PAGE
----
On Sunday, the Badgers scored first and the Buckeyes tied it up before the end of the period. The rest of the game, goaltenders Kennedy Blair and Andrea Brändli put on a show. Each made 23 saves in regulation to force overtime.

Once in the extra period, it was Nicole LaMantia’s time to shine for the Badgers. Here’s a look at her game-winner:

She’s been great in close matchups the last few weeks for Wisconsin. She scored both goals for the team in Sunday’s win, and netted an important go-ahead goal for the Badgers in the third period against Minnesota Duluth two weeks ago, which helped the team stay tied at 4-4 after regulation and, eventually, win in overtime there as well.

Minnesota earns a sweep over Colgate: Last weekend actually featured not one but two top-five matchups, with then-No. 3 Colgate hosting then-No. 4/5 Minnesota. The Gophers earned an important sweep on the road, beating the Raiders 5-3 and 3-2 on Friday and Saturday.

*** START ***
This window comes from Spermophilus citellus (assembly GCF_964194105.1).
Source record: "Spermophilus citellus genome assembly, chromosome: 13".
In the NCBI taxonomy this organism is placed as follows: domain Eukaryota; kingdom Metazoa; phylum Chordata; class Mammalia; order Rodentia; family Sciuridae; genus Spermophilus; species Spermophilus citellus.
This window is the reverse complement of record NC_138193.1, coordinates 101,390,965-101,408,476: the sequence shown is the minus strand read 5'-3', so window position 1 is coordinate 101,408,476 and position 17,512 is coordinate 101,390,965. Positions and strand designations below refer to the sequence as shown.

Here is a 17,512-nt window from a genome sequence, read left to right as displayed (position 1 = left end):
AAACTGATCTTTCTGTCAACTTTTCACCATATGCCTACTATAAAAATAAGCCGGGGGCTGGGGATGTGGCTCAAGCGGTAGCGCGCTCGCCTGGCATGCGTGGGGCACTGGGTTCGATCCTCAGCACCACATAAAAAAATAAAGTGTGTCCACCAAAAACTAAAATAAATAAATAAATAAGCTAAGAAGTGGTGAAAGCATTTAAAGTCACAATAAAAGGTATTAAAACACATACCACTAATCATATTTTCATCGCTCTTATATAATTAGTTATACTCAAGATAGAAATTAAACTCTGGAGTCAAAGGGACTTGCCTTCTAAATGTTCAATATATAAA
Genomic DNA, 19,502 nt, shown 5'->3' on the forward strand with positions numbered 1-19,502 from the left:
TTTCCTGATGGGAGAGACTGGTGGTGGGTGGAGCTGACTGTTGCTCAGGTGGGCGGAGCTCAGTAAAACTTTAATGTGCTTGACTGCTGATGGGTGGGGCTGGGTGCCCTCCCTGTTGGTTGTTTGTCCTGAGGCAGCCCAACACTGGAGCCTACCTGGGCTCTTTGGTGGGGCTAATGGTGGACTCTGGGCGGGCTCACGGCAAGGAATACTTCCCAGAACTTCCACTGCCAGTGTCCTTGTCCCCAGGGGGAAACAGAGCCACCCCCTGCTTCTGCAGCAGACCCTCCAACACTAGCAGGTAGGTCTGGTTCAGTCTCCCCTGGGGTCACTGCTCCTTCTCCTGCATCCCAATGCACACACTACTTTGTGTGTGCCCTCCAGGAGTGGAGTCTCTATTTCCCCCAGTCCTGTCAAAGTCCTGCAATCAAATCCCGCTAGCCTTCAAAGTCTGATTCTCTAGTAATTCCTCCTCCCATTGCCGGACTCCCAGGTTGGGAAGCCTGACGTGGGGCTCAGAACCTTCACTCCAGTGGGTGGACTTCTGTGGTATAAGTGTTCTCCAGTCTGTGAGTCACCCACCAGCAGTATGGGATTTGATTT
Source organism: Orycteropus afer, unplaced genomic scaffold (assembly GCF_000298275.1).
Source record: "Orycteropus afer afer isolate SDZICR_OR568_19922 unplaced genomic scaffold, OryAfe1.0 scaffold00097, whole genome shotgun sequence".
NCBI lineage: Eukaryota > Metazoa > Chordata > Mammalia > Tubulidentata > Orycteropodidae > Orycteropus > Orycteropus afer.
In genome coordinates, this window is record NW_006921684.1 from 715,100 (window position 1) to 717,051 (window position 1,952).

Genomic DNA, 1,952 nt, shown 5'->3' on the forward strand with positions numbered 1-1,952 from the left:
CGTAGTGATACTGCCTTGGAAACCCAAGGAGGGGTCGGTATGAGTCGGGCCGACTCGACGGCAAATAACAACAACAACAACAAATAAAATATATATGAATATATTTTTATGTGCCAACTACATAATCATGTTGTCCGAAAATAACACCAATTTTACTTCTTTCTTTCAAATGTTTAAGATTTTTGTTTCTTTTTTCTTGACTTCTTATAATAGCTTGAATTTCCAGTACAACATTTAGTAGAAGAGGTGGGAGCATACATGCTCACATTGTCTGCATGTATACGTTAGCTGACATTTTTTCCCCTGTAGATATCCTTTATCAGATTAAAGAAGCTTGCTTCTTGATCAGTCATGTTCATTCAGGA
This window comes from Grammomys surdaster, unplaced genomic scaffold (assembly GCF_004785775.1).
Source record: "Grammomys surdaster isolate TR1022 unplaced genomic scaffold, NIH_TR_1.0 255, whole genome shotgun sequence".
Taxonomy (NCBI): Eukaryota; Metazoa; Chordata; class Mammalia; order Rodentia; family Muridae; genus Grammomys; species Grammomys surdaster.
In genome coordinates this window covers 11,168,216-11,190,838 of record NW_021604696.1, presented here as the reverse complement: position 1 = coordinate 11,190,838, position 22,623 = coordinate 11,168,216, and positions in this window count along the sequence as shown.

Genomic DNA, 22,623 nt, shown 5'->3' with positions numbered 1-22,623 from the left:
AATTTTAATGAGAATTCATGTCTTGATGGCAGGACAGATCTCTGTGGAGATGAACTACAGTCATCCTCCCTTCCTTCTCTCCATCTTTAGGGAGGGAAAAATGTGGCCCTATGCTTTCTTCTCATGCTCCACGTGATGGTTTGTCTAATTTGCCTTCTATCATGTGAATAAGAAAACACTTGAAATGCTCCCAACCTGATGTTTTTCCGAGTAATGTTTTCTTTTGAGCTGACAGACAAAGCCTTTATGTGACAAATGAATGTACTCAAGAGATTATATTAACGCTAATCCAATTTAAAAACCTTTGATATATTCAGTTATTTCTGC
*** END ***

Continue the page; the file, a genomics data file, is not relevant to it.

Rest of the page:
It was an emphatic performance in two key non-conference games for Minnesota, and it earned them the No. 3 ranking in the polls this week. Their success this season is coming in a slightly unconventional way; they’re missing crucial pieces in Abbey Murphy and Grace Zumwinkle to USA Hockey centralization, and they have just one player ranked in the top 25 nationally in scoring (though, of course, it’s still early yet). Since an early-season sweep to Ohio State, the Gophers have found balance throughout their lineup, including in net; Makayla Pahl and Lauren Bench were both solid in their starts against the Raiders.